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Konnichiwa everyone! I’m a fine art and landscape photographer from Italy, based in Japan since 2007.
Originally I moved to Japan for reasons mostly unrelated with photography, but I soon realized I was living in such a beautiful country that I NEEDED to share my experiences and the places I was visiting with my family and friends, and why not, with everyone else! That’s how I started to take landscape images.
My main focus when photographing a place is to capture its essence and the emotions I’m experiencing while I’m there, avoiding all the distractions around me (the human presence and also colors): that’s one of the reasons why I find a combination of black and white and long exposure techniques makes a big part of my style.
I think it helps suggesting a place instead of describing it, making the images “timeless”. I love to photograph seascapes by the coast and I have an overwhelming attraction to Mount Fuji.
During my photo shoots I like to walk around a lot looking for compositions, so over the years I managed to shrink down my equipment to one camera, one tripod, two lenses and my trusty filters: lowering the weight helps tremendously when on location and helps me focus more on taking pictures.
I’ve been a Nikon shooter all of my life, (even if I had a couple of affairs with Sony and Fujifilm) mostly because I know exactly what to expect in the field and how to handle the files in post processing, but also because I feel my setup fulfils all my photographic needs.
My main body at the moment is the Nikon D850, which is an absolute beast. I used to shoot with a D800E and a D810 before, but I needed 4K video and the extra functionalities for shooting time-lapse movies, so I decided to go Zen-style and just have one body.
In 12+ years of shooting Nikon I have never had a camera or lens fail on me, so I don’t worry too much about beating the crap out of my equipment: rain, sand, snow, nothing can stop my D850!
The lens that is glued to my camera 90% of the time is the Nikkor 18-35mm f3.5-4.5G ED: it’s super sharp, weather resistant and has a very useful range for the type of photography I make. Also, it’s much cheaper and lighter than the Nikkor 16-35mm f/4G ED VR that I used to own before as it doesn’t have VR.
This one lens gets me covered from really wide up to 35mm, which is where most of my images are taken.
When I need the extra reach of a telephoto lens, mostly for intimate landscapes or if I’m shooting in the mountains, I always reach out for my really old and trusty AF Nikon 70-210mm f/4 D.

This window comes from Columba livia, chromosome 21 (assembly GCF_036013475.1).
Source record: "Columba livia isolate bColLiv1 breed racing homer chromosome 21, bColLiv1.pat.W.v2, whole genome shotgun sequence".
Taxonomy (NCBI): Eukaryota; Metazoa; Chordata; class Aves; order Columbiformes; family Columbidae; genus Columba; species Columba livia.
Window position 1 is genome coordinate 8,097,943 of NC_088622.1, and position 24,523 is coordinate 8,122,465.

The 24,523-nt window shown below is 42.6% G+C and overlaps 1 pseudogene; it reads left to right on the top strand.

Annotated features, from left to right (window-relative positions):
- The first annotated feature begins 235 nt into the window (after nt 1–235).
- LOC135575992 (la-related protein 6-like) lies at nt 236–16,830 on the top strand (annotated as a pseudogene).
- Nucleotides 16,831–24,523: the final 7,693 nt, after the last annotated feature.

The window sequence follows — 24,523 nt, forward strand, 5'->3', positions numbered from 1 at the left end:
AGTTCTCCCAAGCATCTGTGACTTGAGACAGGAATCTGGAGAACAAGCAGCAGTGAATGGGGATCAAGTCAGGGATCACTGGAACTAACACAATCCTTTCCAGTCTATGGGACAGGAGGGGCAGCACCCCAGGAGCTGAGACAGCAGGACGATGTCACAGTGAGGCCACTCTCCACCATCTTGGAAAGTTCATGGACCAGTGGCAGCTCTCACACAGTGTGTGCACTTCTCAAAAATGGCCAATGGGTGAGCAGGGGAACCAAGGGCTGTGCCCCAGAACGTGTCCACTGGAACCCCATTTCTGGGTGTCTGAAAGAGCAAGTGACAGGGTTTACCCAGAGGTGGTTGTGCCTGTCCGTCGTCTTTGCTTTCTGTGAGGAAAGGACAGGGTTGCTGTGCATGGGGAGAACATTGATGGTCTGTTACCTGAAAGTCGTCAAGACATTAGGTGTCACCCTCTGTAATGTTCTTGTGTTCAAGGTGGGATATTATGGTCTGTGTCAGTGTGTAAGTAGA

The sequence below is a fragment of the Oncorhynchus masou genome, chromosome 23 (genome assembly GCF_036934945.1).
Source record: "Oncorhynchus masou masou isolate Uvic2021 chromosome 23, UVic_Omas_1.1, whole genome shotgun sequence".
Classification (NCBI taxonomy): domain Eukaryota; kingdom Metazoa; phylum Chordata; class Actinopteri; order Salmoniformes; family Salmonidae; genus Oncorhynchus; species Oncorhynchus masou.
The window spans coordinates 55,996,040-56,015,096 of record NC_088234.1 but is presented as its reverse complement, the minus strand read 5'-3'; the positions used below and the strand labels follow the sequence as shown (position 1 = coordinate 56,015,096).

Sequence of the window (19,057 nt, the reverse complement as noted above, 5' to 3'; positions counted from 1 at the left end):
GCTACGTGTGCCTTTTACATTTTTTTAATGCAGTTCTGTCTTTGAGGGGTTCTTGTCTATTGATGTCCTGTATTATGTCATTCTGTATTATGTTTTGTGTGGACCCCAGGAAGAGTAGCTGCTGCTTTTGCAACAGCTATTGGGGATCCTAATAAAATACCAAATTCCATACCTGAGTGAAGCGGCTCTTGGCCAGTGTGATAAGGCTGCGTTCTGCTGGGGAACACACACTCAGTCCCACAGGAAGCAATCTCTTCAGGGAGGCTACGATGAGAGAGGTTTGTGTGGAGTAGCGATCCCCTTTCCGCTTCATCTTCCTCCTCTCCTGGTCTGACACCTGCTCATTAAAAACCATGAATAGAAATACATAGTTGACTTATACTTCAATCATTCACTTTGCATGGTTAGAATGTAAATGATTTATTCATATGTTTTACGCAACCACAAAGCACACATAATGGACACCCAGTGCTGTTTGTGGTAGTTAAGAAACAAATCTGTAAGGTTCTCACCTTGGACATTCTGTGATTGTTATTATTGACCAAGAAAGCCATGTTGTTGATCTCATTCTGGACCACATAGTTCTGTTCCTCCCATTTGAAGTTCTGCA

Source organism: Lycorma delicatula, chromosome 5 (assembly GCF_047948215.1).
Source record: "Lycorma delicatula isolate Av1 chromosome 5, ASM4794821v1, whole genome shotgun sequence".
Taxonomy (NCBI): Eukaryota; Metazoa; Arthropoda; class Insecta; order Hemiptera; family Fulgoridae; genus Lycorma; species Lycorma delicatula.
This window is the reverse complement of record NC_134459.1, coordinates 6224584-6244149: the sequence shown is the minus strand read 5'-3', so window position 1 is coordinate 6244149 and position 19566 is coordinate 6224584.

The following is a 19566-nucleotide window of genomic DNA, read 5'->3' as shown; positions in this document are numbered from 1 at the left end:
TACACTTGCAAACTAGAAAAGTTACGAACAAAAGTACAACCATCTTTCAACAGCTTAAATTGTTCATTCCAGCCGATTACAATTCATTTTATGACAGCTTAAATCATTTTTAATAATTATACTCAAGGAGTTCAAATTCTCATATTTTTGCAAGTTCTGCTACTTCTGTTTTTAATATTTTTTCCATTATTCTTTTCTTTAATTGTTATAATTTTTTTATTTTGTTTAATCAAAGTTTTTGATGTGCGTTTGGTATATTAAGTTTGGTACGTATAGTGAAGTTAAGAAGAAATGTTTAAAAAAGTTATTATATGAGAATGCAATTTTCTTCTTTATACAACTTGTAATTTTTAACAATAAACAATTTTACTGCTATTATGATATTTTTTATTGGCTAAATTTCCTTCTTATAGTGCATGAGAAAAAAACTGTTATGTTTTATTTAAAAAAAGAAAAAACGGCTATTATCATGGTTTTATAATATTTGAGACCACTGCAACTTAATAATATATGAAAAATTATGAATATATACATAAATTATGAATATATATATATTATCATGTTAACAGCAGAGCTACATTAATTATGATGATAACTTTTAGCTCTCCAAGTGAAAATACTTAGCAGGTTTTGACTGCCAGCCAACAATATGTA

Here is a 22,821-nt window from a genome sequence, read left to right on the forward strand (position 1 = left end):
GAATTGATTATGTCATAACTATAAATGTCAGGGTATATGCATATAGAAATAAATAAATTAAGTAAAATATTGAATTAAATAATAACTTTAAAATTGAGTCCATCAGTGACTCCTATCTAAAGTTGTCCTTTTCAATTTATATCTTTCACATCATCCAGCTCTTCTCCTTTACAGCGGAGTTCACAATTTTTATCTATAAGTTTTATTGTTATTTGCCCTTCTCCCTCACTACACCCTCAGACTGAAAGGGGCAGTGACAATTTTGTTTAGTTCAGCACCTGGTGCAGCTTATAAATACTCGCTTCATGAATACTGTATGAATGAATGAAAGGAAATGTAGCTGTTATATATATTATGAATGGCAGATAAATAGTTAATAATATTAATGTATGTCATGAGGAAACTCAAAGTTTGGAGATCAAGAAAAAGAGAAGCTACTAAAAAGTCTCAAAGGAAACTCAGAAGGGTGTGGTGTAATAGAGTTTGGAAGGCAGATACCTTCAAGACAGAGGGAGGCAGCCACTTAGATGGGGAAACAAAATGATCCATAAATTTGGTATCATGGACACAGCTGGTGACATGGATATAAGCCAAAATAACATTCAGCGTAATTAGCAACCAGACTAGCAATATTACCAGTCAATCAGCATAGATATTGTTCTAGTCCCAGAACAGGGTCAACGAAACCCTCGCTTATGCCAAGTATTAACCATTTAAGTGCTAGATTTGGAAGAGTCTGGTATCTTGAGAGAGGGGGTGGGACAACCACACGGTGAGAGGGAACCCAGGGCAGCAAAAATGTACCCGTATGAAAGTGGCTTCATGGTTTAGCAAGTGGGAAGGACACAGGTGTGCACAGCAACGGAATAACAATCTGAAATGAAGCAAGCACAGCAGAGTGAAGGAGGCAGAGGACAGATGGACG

This used to be a professional lens in the 80s when it was manufactured, it’s all metal and it’s super small and lightweight when compared to the new G series telephoto lenses from Nikon. Also, the micro-contrast on this lens is great, and it really shows up when shooting in black and white. As a plus, no one knows about it so I could find it used very cheap!
Tripod-wise, I’m using the Manfrotto 190CXPRO04 carbon fiber legs with the MH054M8-Q2 magnesium ball head that I adapted to Arca-Swiss using a super-cheap no-brand aluminum plate.
I’ve been using this small but sturdy travel tripod for more than ten years now in any weather condition and it never turned me down. That said, it’s getting pretty abused so I’m considering getting a new set of legs in the future.
Let’s talk filters: I’ve tried them all! Since 99.9% of my work is long exposures, a good combination of tripod and filters is what makes or breaks an image.
Over the years I’ve tried many different types of filters, both screw-in and squared, with various outcomes, and I settled on NiSi filters a couple of years ago.
At the moment I’m using the NiSi V5 Pro 100mm Filter holder with a variety of different NDs. I mainly use two “solid” ND filters, the NiSi 100x100mm Nano IRND 3.0 10-stop and the NiSi 100x100mm Nano IRND64 6-stop, which I can combine for super-long exposures in daylight.
I also like to add some gradient in the sky in camera, rather than in post processing: for this purpose I’m using the NiSi 100x150mm Nano IR Soft ND8 (0.9) 3-stop GND, which gives a nice and soft transition suitable to most scenes.
I have two bags, which is two more than needed! Jokes apart, the more years that pass, the more I prefer to carry only the things that I really need, so I usually put my equipment in a very inexpensive and light backpack.
For those times when I need to carry all my gear I find my Lowepro Pro Runner 350 AW is bulky but perfect.
For multiple-days outings or for all the times when I need to hike or carry non-photography related gear (clothes, sleeping bag, food and water) I use a Deuter Act Trail Pro 38SL hiking backpack. I spent so many years trying to find the perfect bag just to find out that it doesn’t exist!
BITS AND PIECES
I use many not-so-interesting accessories on location: these include a couple of off-brand shutter-release cables, lots of lens wipes and microfibre cloths, a head torch and a good amount of spare batteries and cards.
The only two things I always make sure to carry with me on location are snacks and coffee! Being well fed and caffeinated is the key to success both in photography and life! :-)
Thanks for reading and feel free to get in touch anytime!
Inside Francesco’s camera bag:
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